Going for a Registered Report?

Candice C. Morey and Loukia Tzavella

Registered Reports are a type of journal article in which the journal evaluates a proposal for a hypothetical research project. The Stage 1 manuscript includes an introductory literature review, details of the proposed method, and a plan for analyzing the data. Reviewers consider this package, without of course seeing the results, which don’t exist yet. The idea is that expert reviewers should be able to judge whether a study’s design is sound and whether the results would be of interest without actually seeing the results. The novelty, significance, or agreement of the results with reviewers’ biases therefore cannot influence the reviews. Producing these sorts of papers will ensure that robust null results or findings that contradict a popular theory that may otherwise be dismissed become part of the published record.

There’s a lot to love about Registered Reports. I always have more plans than resources, so it would be nice to have peer review determine which plans to invest in. It would be great to know when I start data collection that the data are already destined for publication. For students especially, it sounds great to have certainty that the project you are working so hard on has a clear path to publication. Students understandably worry that after much hard work, they may end up with unpublishable null results. A Registered Report can seem like good insurance against this outcome.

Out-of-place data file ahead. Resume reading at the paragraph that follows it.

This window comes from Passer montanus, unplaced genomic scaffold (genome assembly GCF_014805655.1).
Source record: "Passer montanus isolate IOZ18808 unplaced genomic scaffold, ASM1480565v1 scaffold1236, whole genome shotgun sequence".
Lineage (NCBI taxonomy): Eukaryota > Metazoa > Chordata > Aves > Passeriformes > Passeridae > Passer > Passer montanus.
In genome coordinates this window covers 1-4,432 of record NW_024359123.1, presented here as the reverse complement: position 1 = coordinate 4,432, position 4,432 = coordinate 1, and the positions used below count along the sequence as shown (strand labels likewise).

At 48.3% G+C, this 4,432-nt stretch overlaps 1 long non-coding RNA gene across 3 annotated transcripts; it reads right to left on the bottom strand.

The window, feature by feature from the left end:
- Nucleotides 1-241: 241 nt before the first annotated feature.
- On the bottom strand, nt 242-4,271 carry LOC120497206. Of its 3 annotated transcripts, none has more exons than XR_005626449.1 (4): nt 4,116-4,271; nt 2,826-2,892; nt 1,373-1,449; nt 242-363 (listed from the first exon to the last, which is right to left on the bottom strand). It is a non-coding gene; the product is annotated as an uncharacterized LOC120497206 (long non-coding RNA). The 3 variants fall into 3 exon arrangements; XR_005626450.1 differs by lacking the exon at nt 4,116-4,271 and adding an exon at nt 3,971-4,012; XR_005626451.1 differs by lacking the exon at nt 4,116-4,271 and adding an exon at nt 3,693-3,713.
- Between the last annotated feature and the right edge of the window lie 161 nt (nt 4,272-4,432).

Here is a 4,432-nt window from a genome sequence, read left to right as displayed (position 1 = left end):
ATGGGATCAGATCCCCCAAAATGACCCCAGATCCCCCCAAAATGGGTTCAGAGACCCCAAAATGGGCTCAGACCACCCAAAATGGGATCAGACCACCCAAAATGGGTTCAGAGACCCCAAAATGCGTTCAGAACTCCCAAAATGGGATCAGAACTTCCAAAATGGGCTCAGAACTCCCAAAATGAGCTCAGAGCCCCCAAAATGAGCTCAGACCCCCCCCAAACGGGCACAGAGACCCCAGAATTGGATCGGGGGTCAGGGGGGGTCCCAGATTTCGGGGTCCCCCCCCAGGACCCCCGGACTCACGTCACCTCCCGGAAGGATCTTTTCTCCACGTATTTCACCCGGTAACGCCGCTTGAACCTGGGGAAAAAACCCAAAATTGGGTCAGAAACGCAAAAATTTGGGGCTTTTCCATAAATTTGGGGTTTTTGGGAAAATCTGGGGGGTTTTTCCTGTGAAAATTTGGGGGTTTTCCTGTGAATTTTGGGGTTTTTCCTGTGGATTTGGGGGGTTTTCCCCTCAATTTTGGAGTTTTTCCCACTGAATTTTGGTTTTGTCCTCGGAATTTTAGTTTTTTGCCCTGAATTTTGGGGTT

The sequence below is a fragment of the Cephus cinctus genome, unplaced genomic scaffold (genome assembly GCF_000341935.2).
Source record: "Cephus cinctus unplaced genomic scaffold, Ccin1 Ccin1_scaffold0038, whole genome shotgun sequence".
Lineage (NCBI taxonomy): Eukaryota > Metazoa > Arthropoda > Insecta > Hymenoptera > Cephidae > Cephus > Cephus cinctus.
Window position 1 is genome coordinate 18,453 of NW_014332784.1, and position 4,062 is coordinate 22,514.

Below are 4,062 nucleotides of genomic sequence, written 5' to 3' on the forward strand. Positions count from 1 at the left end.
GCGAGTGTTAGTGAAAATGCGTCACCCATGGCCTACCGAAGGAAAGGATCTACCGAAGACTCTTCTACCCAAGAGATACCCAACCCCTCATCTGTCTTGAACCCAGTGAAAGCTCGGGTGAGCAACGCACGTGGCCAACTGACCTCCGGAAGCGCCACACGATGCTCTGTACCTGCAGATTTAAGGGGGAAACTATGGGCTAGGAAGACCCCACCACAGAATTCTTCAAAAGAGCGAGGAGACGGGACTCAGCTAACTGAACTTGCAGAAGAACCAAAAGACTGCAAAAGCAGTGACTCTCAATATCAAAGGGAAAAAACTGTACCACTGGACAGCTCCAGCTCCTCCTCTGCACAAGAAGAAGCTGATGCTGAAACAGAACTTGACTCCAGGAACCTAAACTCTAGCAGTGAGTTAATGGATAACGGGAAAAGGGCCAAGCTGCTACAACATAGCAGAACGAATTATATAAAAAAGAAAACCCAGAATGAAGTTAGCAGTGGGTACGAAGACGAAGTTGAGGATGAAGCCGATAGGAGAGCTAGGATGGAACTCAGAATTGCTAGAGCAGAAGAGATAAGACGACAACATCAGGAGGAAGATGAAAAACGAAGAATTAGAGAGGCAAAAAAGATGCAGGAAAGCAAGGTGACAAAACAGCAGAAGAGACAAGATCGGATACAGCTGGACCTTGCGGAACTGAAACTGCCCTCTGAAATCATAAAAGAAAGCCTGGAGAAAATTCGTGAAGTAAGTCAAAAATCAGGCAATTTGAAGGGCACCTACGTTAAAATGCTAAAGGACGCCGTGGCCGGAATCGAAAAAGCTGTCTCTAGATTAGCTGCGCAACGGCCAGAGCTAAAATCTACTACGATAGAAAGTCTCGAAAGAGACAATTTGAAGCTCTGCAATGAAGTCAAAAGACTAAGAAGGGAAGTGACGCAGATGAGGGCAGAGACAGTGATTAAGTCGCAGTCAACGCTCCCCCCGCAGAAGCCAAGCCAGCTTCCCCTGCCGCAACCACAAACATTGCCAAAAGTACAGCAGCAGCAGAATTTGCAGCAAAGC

However, just because Registered Reports are becoming widely available and great for some purposes does not mean that all of your projects should be Registered Reports. Registered Reports are not to be undertaken lightly. Unexpected things happen in research: the process of learning something from a paradigm can be winding and messy. Journals entertaining proposals for Registered Reports wisely have standards in place to ensure that research they green-light is robust enough to take seriously. These standards are meant to prevent journals from being obliged to publish papers that ultimately don’t advance knowledge because the quality of the results is dubious. For instance, Registered Reports usually require that you commit to achieving very high power (perhaps 0.95 power) or commit to continue collecting data until your Bayes factor is at least 10 in favor of one hypothesis or the other. If you over-estimate your anticipated effect size (and there’s reason to think you have), you could have inadvertently committed to collecting samples much larger than you imagined. Would that be feasible? Would it be worth the effort? Journals also typically expect that a Stage 1 Registered Report will clearly specify some checks on the data’s validity to ensure that data going into the analysis plausibly reflects task performance, or is interpretable as intended. In recognition memory tasks, we may intersperse very easy trials throughout a session, so easy that a reasonable responder could not fail to respond correctly, to check whether each participant was sincerely attempting the task. Someone who responded incorrectly to these easy trials would be presumed to be randomly responding, or being inattentive in general. In some dual-task situations, we set minimum performance thresholds for one task so that we can be sure that participants were truly doing two tasks at once, not focusing on one task to the exclusion of the other. Do you know your Registered design well enough to be sure that your checks catch the behaviors they are meant to, and that you can reasonably estimate how much of your sample will be affected by loss due to the checks? Do you have enough experience with the task to design it in ways that minimize data loss?